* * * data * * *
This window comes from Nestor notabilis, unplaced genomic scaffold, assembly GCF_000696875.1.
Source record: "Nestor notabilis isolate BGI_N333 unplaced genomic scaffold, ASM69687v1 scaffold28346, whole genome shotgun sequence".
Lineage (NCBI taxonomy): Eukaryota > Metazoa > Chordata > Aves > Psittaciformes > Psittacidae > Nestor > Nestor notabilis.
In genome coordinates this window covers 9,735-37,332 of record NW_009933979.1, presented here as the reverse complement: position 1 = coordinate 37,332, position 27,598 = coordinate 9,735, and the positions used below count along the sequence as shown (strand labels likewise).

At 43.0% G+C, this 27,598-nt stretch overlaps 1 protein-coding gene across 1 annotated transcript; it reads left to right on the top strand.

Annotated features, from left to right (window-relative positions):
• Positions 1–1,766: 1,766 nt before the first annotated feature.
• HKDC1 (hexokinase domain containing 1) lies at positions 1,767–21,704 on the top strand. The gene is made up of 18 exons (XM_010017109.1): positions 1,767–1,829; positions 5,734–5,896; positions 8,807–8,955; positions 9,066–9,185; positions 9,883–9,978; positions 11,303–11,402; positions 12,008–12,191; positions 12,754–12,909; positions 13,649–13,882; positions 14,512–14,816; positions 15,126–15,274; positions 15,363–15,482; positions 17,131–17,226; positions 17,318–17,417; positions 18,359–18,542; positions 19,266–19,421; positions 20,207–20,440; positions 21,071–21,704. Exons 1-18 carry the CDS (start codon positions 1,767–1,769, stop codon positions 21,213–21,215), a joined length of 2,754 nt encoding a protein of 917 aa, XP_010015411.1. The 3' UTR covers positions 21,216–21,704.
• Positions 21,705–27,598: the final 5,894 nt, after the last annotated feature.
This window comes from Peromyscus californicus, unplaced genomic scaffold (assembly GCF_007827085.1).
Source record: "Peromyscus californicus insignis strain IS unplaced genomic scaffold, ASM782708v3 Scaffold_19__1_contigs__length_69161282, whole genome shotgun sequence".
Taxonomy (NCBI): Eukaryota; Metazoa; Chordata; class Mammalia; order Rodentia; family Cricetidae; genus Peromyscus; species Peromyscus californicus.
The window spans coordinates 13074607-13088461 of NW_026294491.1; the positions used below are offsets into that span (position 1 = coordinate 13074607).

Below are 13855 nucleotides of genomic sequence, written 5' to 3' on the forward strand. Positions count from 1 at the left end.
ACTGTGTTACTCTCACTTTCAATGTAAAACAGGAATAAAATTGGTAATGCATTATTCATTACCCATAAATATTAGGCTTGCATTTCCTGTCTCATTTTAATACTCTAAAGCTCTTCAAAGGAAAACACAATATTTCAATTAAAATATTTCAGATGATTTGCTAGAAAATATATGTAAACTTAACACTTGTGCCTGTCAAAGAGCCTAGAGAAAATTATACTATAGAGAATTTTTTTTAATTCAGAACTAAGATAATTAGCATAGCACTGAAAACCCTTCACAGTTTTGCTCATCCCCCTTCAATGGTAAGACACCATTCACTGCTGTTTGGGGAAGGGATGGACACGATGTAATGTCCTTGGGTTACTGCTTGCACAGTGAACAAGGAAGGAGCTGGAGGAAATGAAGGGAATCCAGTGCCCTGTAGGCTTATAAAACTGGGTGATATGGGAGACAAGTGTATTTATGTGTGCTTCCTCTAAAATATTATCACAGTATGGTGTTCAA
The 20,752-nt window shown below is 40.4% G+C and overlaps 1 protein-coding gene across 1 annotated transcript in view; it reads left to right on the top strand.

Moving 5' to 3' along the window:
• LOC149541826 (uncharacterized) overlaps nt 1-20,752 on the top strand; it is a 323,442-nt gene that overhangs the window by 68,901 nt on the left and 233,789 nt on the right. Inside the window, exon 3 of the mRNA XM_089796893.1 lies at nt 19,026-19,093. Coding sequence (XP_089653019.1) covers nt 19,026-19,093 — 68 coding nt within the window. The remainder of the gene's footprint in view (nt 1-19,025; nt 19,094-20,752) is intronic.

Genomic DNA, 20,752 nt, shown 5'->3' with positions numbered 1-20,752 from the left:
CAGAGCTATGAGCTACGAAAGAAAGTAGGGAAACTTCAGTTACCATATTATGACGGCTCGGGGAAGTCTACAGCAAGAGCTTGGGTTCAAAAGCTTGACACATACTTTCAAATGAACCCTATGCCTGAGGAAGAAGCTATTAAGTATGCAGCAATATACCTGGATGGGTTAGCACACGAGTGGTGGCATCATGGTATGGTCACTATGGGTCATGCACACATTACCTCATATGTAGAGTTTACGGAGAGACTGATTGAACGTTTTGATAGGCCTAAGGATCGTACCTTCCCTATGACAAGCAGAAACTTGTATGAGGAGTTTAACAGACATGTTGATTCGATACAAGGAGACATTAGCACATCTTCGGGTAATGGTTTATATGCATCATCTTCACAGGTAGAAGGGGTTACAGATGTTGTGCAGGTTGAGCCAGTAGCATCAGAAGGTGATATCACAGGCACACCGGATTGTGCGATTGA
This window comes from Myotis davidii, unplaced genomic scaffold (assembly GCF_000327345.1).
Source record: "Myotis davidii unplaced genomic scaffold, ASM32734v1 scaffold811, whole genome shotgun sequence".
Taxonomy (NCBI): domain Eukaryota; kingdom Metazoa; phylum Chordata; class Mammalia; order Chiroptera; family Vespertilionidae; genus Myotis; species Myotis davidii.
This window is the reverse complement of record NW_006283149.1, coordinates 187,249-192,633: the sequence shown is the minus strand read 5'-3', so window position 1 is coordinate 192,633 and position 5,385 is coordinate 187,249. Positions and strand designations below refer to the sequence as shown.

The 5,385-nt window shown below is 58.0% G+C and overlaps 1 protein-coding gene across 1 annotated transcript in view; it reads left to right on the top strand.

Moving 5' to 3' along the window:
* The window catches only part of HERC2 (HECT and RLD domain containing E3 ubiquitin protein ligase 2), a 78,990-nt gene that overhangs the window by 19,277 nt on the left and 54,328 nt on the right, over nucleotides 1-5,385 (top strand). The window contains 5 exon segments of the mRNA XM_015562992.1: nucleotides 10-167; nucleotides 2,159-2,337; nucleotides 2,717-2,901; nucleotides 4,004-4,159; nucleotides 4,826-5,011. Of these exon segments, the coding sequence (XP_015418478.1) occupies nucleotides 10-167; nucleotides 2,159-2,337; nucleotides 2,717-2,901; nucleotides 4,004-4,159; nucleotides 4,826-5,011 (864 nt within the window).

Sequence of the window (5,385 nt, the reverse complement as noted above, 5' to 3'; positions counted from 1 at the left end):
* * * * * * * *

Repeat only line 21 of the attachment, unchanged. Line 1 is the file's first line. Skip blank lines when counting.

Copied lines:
This window comes from Myotis davidii, unplaced genomic scaffold (assembly GCF_000327345.1).